Disney-Pixar's 13th feature film, Brave, debuts in theatres this weekend. The film follows the adventures of a young Scottish archer named Merida (voiced by Kelly MacDonald), who must break a spell and save her family.
To help articulate the time and mood of medieval Scotland, Pixar enlisted the help of Oscar-nominated composer Patrick Doyle (Gosford Park, Harry Potter, Thor). Doyle turned to the traditional instruments of his native Scotland – harps and bagpipes, bodhrans and whistles – and fused them with modern electronic music to create the score. He emplyed Scottish musicians including Gaelic singer Julie Fowlis. The film also features a song by popular British folk act Mumford & Sons featuring singer-songwriter Birdy.
Working with Pixar creates a full circle for Doyle, who remembers the first film he ever saw: another Disney production called Fantasia.
I reached Doyle at his hotel in Los Angeles, and he spoke about the Pixar process, his favourite film scores, and the pride he feels working with, and sharing, the music of his homeland.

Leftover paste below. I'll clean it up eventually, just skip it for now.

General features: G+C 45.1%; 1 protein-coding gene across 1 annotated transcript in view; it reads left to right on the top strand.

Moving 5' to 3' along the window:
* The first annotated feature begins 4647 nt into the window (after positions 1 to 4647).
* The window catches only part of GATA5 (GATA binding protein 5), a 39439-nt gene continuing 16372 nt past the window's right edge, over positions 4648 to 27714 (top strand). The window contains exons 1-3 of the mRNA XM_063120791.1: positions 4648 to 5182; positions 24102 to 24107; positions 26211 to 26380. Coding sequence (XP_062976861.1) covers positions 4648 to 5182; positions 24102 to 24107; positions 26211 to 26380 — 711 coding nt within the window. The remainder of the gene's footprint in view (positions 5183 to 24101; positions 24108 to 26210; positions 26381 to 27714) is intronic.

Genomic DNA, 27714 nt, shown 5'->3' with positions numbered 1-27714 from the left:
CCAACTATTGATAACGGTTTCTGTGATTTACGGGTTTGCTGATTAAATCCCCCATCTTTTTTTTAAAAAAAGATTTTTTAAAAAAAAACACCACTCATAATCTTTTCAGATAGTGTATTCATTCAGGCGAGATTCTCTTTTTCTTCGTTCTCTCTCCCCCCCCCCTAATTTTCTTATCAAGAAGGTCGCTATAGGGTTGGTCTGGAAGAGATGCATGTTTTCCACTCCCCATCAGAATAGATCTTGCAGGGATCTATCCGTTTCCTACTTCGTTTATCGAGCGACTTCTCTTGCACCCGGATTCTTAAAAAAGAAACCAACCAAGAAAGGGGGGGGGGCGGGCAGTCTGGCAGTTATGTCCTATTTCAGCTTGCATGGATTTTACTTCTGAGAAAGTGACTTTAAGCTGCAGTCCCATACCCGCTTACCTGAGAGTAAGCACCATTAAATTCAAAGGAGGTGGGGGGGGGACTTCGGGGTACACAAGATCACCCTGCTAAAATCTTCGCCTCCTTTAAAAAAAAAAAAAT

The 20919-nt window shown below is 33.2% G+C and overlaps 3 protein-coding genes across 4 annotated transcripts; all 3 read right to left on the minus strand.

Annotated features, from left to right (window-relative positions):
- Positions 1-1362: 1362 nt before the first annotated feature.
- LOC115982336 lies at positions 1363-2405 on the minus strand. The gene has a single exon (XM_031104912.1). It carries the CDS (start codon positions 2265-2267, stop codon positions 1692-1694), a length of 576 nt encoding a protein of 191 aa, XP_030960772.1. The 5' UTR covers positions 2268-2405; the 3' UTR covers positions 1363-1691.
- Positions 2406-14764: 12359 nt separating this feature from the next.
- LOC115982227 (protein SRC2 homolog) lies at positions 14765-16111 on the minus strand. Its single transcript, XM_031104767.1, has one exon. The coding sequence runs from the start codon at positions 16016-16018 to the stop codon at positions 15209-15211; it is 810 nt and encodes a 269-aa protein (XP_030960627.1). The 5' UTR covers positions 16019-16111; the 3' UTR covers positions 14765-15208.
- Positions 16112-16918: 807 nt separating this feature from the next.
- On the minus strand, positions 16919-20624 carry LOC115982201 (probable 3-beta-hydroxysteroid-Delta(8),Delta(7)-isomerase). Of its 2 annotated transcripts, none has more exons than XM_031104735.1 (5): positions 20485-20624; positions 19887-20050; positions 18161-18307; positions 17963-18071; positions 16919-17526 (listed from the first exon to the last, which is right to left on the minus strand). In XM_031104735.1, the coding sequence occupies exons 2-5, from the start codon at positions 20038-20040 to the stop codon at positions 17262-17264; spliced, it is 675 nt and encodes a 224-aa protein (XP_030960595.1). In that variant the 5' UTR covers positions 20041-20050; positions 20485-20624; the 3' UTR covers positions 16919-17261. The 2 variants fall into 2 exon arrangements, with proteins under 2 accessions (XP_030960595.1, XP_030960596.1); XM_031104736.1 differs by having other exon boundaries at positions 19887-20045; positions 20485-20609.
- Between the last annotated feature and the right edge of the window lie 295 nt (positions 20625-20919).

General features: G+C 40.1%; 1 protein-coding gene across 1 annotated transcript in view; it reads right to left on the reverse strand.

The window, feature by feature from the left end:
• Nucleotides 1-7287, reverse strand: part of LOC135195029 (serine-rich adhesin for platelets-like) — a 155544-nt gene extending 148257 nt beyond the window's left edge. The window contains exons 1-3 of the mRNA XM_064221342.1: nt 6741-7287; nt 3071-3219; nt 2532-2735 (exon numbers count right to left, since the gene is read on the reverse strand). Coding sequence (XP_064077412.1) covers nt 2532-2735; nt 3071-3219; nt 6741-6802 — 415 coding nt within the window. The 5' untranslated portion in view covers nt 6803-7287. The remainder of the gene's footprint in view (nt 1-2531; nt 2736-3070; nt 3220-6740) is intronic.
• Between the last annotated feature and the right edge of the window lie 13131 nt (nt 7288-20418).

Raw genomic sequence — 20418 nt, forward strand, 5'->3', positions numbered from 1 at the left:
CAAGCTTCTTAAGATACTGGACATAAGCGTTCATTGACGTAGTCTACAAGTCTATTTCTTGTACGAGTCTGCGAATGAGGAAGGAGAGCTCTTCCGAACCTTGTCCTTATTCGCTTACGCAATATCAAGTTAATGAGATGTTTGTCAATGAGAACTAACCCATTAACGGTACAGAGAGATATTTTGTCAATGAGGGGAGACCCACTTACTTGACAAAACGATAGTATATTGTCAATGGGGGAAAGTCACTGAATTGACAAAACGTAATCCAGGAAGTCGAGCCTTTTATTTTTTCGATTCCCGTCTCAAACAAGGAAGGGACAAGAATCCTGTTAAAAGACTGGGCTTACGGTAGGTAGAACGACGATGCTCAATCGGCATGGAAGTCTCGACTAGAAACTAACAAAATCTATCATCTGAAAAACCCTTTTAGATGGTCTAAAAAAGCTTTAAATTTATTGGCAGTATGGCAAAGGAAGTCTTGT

Q: How does one get started with a film, as a composer?
A: Each project has a unique introduction. Sometimes you are sent the script by the director or production company. Or they can call you once it's been completed ... either scenario, you start to discuss the type of music they are looking for. This was the case for Gosford Park – it was quite late on the process, but some people like to work like that.
Q: Pixar is renowned for being very thorough and planned in their filmmaking process, so one thinks you'd have been involved from the beginning?
A: Very much so. The company Pixar is a very well oiled machine. Very meticulous and thorough. They contacted me three-and-a-half years ago. I met the filmmakers to discuss the project, and we all got on very well. They liked my music, and that I was Scottish; as this is a quintessentially Scottish tale. They showed me pictures of my country, from field trips they went on – rock and moss and bits of foliage. We looked at various stages of character movements and costume, lighting and storyboards – we had many meetings about that before I started writing the music.
Unusually, they asked me to write the music for the trailer. They specifically asked me to compose the trailer to create a continuity. The integration of the composer into the process was intriguing for me, and proved to be a great benefit to me and the score.
The recording of the music took place in two sections – one last February and then the following June. An animated film is virtually wall-to-wall music.
[AUDIO] [Listen: Doyle talks about his involvement on set, his cameo in the film and signing Pixar's Wall of Fame]
Q: The score takes traditional Gaelic music and marries it with some modern sounds and techniques. Can you talk about the vision and how you married the two?